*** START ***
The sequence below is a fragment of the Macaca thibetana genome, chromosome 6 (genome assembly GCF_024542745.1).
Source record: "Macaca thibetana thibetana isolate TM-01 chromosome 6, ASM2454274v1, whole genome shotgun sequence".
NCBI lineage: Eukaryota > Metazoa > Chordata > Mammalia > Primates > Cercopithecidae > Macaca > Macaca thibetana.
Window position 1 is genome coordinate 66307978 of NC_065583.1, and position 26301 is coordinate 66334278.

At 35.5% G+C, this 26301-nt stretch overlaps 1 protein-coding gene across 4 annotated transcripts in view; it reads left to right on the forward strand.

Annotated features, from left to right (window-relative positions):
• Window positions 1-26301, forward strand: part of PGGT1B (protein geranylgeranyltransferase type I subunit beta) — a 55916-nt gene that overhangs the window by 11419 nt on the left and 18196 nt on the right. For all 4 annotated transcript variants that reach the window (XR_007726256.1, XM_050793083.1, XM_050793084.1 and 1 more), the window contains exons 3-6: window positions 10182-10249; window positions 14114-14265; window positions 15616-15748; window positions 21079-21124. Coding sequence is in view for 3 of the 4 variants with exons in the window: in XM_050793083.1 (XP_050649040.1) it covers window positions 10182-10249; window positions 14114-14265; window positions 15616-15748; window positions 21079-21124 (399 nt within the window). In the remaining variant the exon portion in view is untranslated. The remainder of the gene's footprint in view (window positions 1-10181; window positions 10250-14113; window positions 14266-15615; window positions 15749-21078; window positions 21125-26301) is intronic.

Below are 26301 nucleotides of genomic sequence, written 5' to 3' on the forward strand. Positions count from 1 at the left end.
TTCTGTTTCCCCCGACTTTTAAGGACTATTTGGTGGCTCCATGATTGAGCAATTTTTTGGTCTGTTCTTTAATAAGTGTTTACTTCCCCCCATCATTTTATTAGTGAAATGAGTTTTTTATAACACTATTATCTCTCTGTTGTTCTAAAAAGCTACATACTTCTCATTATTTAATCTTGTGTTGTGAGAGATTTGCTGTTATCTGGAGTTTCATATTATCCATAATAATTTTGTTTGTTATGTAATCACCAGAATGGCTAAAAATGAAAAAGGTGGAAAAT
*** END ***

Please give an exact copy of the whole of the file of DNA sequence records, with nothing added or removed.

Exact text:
The sequence below is a fragment of the Macaca thibetana genome, chromosome 6 (genome assembly GCF_024542745.1).
Source record: "Macaca thibetana thibetana isolate TM-01 chromosome 6, ASM2454274v1, whole genome shotgun sequence".
NCBI lineage: Eukaryota > Metazoa > Chordata > Mammalia > Primates > Cercopithecidae > Macaca > Macaca thibetana.
Window position 1 is genome coordinate 66307978 of NC_065583.1, and position 26301 is coordinate 66334278.

At 35.5% G+C, this 26301-nt stretch overlaps 1 protein-coding gene across 4 annotated transcripts in view; it reads left to right on the forward strand.

Annotated features, from left to right (window-relative positions):
• Window positions 1-26301, forward strand: part of PGGT1B (protein geranylgeranyltransferase type I subunit beta) — a 55916-nt gene that overhangs the window by 11419 nt on the left and 18196 nt on the right. For all 4 annotated transcript variants that reach the window (XR_007726256.1, XM_050793083.1, XM_050793084.1 and 1 more), the window contains exons 3-6: window positions 10182-10249; window positions 14114-14265; window positions 15616-15748; window positions 21079-21124. Coding sequence is in view for 3 of the 4 variants with exons in the window: in XM_050793083.1 (XP_050649040.1) it covers window positions 10182-10249; window positions 14114-14265; window positions 15616-15748; window positions 21079-21124 (399 nt within the window). In the remaining variant the exon portion in view is untranslated. The remainder of the gene's footprint in view (window positions 1-10181; window positions 10250-14113; window positions 14266-15615; window positions 15749-21078; window positions 21125-26301) is intronic.

Below are 26301 nucleotides of genomic sequence, written 5' to 3' on the forward strand. Positions count from 1 at the left end.
TTCTGTTTCCCCCGACTTTTAAGGACTATTTGGTGGCTCCATGATTGAGCAATTTTTTGGTCTGTTCTTTAATAAGTGTTTACTTCCCCCCATCATTTTATTAGTGAAATGAGTTTTTTATAACACTATTATCTCTCTGTTGTTCTAAAAAGCTACATACTTCTCATTATTTAATCTTGTGTTGTGAGAGATTTGCTGTTATCTGGAGTTTCATATTATCCATAATAATTTTGTTTGTTATGTAATCACCAGAATGGCTAAAAATGAAAAAGGTGGAAAAT